• Variables are declared implicitly when in a pattern match. Most of the trade offs mentioned in Crafting Interpreters are avoided by having immutable variables that cannot be shadowed. If a new variable with the same name is introduced in an outer scope, the existing variable assignment can be treated as a compiler error (i.e., easily detected as an error). Also, modules are a single file and are the root scope so “global” variables are limited to the current file.
  • Variables may not be mutated once assigned.
  • Variables cannot shadow an existing variable in an enclosing lexical scope.
  • Variables may not be used in mathematical operations until assigned to.

Control Flow

  • Tortuga has no built-in control flow. Instead programs must rely on recursion, pattern matching and dynamic dispatch.


  • Tortuga only has lexical scoping, therefore every scope is static.


  • A module in Tortuga defines a set of functions, variables and procedures.
  • Any of the declared items can be exported for others to consume.
  • Modules cannot be nested within one another.
  • Modules may be namespaced via a directory structure; directories cannot also be modules.
  • Modules are not imported. Instead they are locally aliased in order to shorten their references in the local module. A function can always be referenced without an alias.
  • Libraries are sets of modules that may be downloaded locally by the compiler.
  • Libraries may be version using semantic versioning. Multiple versions of the same library may be referenced by a project at any given time.
  • Projects define aliases for each library module that are implicitly added at the start of that project’s modules. The libraries are stored locally using a directory structure to have separate namespaces for different versions. So different versions can be used even in the same project.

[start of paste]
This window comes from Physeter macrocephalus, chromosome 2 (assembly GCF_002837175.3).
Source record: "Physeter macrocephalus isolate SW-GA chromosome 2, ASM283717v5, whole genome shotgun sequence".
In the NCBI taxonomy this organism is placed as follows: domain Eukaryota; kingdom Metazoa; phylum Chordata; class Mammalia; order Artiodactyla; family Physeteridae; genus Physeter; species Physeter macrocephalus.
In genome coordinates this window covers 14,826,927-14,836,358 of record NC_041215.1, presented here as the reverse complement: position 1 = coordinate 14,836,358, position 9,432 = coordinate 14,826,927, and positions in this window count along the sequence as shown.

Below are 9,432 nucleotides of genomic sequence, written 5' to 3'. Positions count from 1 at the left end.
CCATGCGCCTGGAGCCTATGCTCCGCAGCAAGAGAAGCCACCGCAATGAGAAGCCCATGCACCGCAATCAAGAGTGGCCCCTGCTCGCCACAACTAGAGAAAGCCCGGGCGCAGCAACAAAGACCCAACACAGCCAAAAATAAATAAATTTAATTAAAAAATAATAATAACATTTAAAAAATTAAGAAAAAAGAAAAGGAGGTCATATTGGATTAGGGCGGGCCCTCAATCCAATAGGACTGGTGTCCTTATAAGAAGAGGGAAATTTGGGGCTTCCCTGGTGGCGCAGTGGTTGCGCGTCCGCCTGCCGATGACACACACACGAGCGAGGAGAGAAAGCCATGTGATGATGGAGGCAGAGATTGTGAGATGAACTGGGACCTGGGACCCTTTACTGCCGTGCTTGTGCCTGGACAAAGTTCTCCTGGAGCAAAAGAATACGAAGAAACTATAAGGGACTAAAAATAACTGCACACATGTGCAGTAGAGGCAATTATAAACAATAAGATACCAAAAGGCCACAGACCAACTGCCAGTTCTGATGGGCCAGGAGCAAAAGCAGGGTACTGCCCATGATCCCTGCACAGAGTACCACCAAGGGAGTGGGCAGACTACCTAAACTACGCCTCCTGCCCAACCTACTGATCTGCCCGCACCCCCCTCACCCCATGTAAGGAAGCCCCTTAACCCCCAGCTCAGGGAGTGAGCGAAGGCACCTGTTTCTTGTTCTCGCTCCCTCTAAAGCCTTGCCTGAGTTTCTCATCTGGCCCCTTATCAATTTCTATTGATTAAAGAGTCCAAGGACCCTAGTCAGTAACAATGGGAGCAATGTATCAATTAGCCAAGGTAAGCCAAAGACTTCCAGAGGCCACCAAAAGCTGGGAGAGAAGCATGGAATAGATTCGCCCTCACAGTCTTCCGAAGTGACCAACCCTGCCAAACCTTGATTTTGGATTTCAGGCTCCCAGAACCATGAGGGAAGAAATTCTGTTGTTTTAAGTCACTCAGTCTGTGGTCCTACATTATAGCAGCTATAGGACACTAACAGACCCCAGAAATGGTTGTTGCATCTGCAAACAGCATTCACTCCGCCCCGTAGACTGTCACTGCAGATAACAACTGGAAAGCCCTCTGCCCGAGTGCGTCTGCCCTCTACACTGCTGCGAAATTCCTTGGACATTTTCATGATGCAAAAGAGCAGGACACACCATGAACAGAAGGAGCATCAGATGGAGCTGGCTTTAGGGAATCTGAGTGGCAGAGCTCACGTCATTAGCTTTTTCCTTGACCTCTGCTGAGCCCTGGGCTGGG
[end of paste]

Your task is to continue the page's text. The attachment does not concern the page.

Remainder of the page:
• All functions in tortuga must return a value.
  • Functions cannot have any side effect or mutate data or variables.
  • Functions that use [...] block notation introduce a new scope.
  • Functions can only return a single value. Use a tuple to return multiple values.
  • Functions can call other functions.


  • Procedures may call functions, other procedures or send messages (the only side-effect in the language).
  • Processes can be spawned only from a procedure.


  • Tuples are the core type in Tortuga to be used in place of classes for grouping data. They are similar to Rust and Python tuples in that they are a sequence of unnamed fields. The fields are named through pattern matching.


  • The building block for concurrency is a process.
  • Processes can do anything a function can do plus: receive messages, send messages and create other processes.
  • Tortuga has no synchronization or locking primitives.

Standard Library

  • Provides mathematical primitives.
  • Provides concurrency building blocks (e.g. consensus, 2-phase commit, etc.).
  • Provides access to a key-value block store.
  • Provides a logging process.
  • Provides networking primitives (e.g. servers, clients, connections, TLS, TCP, UDP, etc.).